A personal injury trust is a trust set up by a solicitor utilising monies received as a result of a settlement arising out of a personal injury or clinical negligence claim.
A personal injury trust can also be used for sums of money received from personal accident insurance, charitable gifts or others sources but only if the sum arises as a result of the injury. The money may have been awarded to cover particular purposes such as lost future income or to cover costs of rehabilitation, aids and equipment or household adaptation required as a result of the injury sustained.
The purpose of a personal injury trust is to ensure that the recipient:
- Retains their entitlement to means tested benefits including:
- Housing benefit
- Council tax reduction
- Job seekers Allowance
- Income Support
- Employment and Support Allowance
- Minimises their contributions towards any ‘community care support’ they may have provided by the local authority social services department
Even if a recipient is not receiving such support at the time the award is made it is still sensible to consider setting up such a trust where there is a possibility that in the future their situation may change so that they may look to claim such benefits.
The funds in the trust are only disregarded for the capital means test under legislation if funds are paid into the trust within 52 weeks of receipt. It is important to keep in mind that this 52 week period starts to run from the first payment and so if an interim award is received it is important that the trust is established at that point.
Recipients should not be put off by use of the work ‘Trust’. These can be relatively straightforward to set up and can easily be managed by the recipient, so long as they have capacity, with one or two other trustees. Usually one of those trustees will be a professional trustee so it is important that the costs of setting up and managing the trust are included in any settlement of the claim. This is particularly important with trusts funds with a large amount of compensation money to manage.
It is important that consideration is given to who are the right trustees to manage the funds as they will have full control over the trust and the funds held within it. It is important that the trustees can work well together and act in the best interests of the person for whom the funds are held.
Once the Trust fund has been set up it is recommended generally that it is used to pay directly for capital items required such as aids and equipment, household adaptations, and also care provision, holidays etc. The trustee’s role is to ensure that the money is spent wisely. It is generally best to ensure that the funds are not used for general use because this can lead to mixing of funds which might interfere with means tested benefits – the very issue the trust was set up to avoid.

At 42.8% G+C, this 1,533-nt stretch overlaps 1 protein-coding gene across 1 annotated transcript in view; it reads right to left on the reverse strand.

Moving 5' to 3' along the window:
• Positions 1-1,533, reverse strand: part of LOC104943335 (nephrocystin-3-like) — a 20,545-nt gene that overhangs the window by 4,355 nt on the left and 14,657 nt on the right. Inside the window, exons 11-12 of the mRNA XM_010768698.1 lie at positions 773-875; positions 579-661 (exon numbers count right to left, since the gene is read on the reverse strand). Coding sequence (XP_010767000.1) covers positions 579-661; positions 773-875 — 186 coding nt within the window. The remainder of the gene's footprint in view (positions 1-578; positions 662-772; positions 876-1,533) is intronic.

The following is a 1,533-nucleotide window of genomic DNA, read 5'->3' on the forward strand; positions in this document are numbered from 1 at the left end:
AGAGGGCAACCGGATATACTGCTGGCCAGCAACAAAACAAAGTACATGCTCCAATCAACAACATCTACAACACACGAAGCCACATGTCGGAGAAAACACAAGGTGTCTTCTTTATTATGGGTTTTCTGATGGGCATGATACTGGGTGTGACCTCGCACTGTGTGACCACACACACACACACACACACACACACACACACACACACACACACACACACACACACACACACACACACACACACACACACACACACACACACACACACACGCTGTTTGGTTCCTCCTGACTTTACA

It is also important that legal advice is sought about the setting up of the Trust particularly where large sums of money are involved and/or the trust is for a child or vulnerable adult who is not capable of making decisions with regard to management of the funds.
Produced by Jenny Shone
Jenny is an associate in the clinical negligence team at Brain Injury Group member law firm Higgs & Sons.
What is the Brain Injury Group?
The Brain Injury Group exists to support individuals and families affected by brain injury and the health and social care professionals working in this specialist field. Our mission is to provide anyone affected by brain injury with access to advice on legal, financial and welfare benefit issues delivered by proven experts in the field who have been chosen not only for their skills and knowledge, but also for their passion and dedication to helping people.
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If you would like advice about bringing a personal injury claim, capacity, deputyships or managing the award of compensation or any other aspect of brain injury welfare, legal or financial advice, we have specialist brain injury solicitors and Court of Protection solicitors who can assist.
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